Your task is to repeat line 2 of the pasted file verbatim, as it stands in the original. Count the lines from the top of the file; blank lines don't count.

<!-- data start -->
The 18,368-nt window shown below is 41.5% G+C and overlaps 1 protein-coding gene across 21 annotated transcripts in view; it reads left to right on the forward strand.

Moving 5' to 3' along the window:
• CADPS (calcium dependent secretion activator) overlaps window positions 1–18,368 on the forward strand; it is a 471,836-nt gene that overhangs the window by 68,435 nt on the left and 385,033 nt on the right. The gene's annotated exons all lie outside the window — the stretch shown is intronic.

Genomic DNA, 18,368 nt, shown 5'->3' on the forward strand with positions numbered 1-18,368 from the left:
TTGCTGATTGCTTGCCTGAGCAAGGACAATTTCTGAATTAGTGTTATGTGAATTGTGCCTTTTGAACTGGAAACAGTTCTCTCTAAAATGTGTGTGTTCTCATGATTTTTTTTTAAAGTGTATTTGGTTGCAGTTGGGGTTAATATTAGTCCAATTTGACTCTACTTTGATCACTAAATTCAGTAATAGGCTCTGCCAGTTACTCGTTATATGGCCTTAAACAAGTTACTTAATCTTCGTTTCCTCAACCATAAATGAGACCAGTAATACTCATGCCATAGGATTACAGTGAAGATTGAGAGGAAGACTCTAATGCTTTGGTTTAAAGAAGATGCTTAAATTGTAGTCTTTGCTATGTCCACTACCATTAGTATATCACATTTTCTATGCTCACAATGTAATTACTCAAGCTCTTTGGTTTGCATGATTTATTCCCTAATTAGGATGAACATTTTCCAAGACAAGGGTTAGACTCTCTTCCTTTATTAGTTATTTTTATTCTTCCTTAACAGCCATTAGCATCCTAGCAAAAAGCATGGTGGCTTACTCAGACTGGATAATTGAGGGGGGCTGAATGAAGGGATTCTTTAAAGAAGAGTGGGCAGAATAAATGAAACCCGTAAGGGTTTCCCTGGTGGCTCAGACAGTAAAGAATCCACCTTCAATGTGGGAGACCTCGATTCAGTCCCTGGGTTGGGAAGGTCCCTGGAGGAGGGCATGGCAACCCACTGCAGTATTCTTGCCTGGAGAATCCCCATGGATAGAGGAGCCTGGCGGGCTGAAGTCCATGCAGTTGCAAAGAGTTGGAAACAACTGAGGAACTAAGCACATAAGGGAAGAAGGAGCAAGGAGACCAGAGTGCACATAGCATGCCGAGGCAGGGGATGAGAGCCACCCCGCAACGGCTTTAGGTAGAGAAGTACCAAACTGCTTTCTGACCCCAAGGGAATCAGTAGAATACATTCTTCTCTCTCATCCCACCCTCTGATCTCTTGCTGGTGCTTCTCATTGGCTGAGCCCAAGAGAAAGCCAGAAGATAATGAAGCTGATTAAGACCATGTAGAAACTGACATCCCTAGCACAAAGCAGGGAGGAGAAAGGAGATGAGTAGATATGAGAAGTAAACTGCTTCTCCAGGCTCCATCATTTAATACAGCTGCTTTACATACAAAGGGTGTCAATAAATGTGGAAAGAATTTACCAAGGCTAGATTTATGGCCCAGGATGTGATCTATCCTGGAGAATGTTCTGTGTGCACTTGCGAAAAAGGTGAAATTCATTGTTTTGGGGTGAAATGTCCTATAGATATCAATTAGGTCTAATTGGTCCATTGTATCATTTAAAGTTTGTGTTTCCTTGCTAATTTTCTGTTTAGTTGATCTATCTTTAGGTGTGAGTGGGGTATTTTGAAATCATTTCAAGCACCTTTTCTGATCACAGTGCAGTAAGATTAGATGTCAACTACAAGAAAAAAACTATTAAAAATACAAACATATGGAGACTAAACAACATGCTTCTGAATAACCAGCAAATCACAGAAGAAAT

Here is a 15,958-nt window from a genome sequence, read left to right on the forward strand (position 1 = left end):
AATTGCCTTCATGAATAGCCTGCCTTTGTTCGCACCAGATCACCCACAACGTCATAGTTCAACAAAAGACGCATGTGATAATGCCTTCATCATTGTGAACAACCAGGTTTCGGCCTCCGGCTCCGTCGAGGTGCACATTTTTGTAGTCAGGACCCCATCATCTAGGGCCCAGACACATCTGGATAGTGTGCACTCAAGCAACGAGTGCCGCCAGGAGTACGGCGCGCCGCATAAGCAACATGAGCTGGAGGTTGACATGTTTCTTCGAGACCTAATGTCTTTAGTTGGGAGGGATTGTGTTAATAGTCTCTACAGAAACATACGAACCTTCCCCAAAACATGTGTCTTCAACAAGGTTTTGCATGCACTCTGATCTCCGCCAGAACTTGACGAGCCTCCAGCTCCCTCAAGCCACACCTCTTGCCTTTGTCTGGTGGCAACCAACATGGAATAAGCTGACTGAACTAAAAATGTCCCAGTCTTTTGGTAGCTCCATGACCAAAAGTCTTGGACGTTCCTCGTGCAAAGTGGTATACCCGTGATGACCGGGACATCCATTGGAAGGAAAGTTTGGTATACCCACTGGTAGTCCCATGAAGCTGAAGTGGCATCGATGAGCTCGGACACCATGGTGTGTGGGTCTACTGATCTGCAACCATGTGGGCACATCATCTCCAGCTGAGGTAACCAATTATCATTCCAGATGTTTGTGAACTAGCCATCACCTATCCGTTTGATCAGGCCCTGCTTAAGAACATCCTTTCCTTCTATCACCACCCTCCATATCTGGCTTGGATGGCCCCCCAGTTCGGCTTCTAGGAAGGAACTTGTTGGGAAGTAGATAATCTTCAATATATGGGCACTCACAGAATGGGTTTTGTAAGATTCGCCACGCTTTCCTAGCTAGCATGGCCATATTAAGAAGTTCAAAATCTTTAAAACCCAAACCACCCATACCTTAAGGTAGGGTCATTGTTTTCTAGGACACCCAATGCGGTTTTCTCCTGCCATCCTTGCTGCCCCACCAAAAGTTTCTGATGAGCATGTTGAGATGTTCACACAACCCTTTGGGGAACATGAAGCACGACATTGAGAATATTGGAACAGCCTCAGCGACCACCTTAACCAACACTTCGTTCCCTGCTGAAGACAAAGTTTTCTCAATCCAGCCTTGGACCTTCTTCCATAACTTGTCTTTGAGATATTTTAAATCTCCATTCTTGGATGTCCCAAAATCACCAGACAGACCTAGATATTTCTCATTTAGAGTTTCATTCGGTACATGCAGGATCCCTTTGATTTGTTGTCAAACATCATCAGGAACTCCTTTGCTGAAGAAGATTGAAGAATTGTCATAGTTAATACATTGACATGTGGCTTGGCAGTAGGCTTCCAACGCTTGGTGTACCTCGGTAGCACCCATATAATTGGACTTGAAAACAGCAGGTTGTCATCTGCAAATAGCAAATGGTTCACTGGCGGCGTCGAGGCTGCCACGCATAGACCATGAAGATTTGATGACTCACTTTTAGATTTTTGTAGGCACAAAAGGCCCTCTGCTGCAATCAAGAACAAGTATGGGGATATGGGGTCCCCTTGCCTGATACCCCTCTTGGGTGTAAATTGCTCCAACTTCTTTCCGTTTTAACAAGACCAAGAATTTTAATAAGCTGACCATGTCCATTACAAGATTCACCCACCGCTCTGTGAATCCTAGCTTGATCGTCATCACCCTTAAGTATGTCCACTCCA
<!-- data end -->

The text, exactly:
Moving 5' to 3' along the window: